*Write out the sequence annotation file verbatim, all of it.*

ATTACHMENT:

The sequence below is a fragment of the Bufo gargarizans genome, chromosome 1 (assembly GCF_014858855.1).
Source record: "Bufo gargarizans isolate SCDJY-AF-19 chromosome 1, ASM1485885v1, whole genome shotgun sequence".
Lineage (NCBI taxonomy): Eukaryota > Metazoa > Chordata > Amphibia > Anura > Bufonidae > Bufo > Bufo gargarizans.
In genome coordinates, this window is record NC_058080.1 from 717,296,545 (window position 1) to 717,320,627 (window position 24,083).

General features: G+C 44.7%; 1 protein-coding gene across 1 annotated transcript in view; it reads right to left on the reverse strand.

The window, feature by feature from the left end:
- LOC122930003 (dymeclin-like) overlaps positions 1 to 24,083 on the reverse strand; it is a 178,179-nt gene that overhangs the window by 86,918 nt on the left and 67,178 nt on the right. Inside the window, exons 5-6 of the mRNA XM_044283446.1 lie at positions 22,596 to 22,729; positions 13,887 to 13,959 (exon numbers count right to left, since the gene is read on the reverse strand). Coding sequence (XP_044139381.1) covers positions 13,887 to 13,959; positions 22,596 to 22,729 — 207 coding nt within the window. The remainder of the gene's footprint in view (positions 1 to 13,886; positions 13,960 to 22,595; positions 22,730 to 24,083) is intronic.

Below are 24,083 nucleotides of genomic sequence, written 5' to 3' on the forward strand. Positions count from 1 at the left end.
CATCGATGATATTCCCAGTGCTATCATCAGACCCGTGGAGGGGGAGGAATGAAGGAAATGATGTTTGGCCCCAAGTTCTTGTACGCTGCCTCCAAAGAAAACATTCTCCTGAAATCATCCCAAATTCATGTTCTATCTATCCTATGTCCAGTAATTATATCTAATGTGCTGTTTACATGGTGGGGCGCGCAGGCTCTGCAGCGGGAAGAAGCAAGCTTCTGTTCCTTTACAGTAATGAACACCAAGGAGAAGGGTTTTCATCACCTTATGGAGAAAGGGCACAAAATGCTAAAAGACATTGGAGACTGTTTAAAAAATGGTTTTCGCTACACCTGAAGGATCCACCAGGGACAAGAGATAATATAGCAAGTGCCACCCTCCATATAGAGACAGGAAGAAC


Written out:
The sequence below is a fragment of the Bufo gargarizans genome, chromosome 1 (assembly GCF_014858855.1).
Source record: "Bufo gargarizans isolate SCDJY-AF-19 chromosome 1, ASM1485885v1, whole genome shotgun sequence".
Lineage (NCBI taxonomy): Eukaryota > Metazoa > Chordata > Amphibia > Anura > Bufonidae > Bufo > Bufo gargarizans.
In genome coordinates, this window is record NC_058080.1 from 717,296,545 (window position 1) to 717,320,627 (window position 24,083).

General features: G+C 44.7%; 1 protein-coding gene across 1 annotated transcript in view; it reads right to left on the reverse strand.

The window, feature by feature from the left end:
- LOC122930003 (dymeclin-like) overlaps positions 1 to 24,083 on the reverse strand; it is a 178,179-nt gene that overhangs the window by 86,918 nt on the left and 67,178 nt on the right. Inside the window, exons 5-6 of the mRNA XM_044283446.1 lie at positions 22,596 to 22,729; positions 13,887 to 13,959 (exon numbers count right to left, since the gene is read on the reverse strand). Coding sequence (XP_044139381.1) covers positions 13,887 to 13,959; positions 22,596 to 22,729 — 207 coding nt within the window. The remainder of the gene's footprint in view (positions 1 to 13,886; positions 13,960 to 22,595; positions 22,730 to 24,083) is intronic.

Below are 24,083 nucleotides of genomic sequence, written 5' to 3' on the forward strand. Positions count from 1 at the left end.
CATCGATGATATTCCCAGTGCTATCATCAGACCCGTGGAGGGGGAGGAATGAAGGAAATGATGTTTGGCCCCAAGTTCTTGTACGCTGCCTCCAAAGAAAACATTCTCCTGAAATCATCCCAAATTCATGTTCTATCTATCCTATGTCCAGTAATTATATCTAATGTGCTGTTTACATGGTGGGGCGCGCAGGCTCTGCAGCGGGAAGAAGCAAGCTTCTGTTCCTTTACAGTAATGAACACCAAGGAGAAGGGTTTTCATCACCTTATGGAGAAAGGGCACAAAATGCTAAAAGACATTGGAGACTGTTTAAAAAATGGTTTTCGCTACACCTGAAGGATCCACCAGGGACAAGAGATAATATAGCAAGTGCCACCCTCCATATAGAGACAGGAAGAAC